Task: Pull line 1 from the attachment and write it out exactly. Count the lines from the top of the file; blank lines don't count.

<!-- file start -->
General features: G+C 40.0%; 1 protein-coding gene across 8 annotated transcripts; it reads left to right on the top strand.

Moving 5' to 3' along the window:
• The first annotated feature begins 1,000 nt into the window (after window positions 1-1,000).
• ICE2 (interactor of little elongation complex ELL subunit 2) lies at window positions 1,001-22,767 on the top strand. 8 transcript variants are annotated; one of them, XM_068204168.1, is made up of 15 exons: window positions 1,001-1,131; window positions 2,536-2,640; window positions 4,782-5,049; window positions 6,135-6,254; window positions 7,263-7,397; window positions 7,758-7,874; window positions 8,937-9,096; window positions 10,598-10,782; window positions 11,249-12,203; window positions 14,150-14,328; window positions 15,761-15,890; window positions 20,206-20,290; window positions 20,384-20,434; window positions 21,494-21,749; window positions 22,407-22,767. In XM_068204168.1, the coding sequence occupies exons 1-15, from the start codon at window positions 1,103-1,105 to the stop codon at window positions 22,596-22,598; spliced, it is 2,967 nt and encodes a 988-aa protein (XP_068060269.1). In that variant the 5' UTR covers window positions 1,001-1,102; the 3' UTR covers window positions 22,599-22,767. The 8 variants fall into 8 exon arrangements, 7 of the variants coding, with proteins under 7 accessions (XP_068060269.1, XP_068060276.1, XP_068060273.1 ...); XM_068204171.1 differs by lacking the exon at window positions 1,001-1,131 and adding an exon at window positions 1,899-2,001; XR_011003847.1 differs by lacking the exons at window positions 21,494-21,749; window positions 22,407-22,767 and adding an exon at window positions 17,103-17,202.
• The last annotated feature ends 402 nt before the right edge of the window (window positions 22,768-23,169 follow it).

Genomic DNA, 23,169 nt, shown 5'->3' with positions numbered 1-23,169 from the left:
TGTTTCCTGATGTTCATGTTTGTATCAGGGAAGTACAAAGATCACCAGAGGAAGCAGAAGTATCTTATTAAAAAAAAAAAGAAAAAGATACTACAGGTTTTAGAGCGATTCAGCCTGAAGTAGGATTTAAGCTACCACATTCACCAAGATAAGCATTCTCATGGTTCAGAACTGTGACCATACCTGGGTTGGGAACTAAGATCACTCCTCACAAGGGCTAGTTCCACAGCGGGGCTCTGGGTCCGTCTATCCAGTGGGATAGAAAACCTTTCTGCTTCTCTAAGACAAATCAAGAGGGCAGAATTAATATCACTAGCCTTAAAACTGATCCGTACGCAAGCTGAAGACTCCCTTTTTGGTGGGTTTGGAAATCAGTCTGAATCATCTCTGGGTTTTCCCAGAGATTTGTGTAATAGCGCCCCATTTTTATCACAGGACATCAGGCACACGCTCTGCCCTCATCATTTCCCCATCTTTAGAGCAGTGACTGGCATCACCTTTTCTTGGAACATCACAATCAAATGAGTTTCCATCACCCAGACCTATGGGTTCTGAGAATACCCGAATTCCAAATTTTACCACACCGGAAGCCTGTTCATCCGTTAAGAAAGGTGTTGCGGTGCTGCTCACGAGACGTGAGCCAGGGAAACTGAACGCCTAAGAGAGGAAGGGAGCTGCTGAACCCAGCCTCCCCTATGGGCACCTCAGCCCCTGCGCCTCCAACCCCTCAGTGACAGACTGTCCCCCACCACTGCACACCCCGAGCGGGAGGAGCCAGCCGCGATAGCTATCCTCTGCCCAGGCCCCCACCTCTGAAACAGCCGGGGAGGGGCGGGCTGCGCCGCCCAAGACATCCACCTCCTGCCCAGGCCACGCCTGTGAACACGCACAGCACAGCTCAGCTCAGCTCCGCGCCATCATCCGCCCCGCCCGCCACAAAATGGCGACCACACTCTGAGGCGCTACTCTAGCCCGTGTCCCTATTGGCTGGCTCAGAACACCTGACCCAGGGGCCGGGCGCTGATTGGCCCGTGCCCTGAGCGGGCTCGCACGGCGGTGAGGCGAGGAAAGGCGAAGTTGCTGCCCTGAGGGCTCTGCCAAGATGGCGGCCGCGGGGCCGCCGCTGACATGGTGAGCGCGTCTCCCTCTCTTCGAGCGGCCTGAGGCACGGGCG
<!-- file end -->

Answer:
General features: G+C 40.0%; 1 protein-coding gene across 8 annotated transcripts; it reads left to right on the top strand.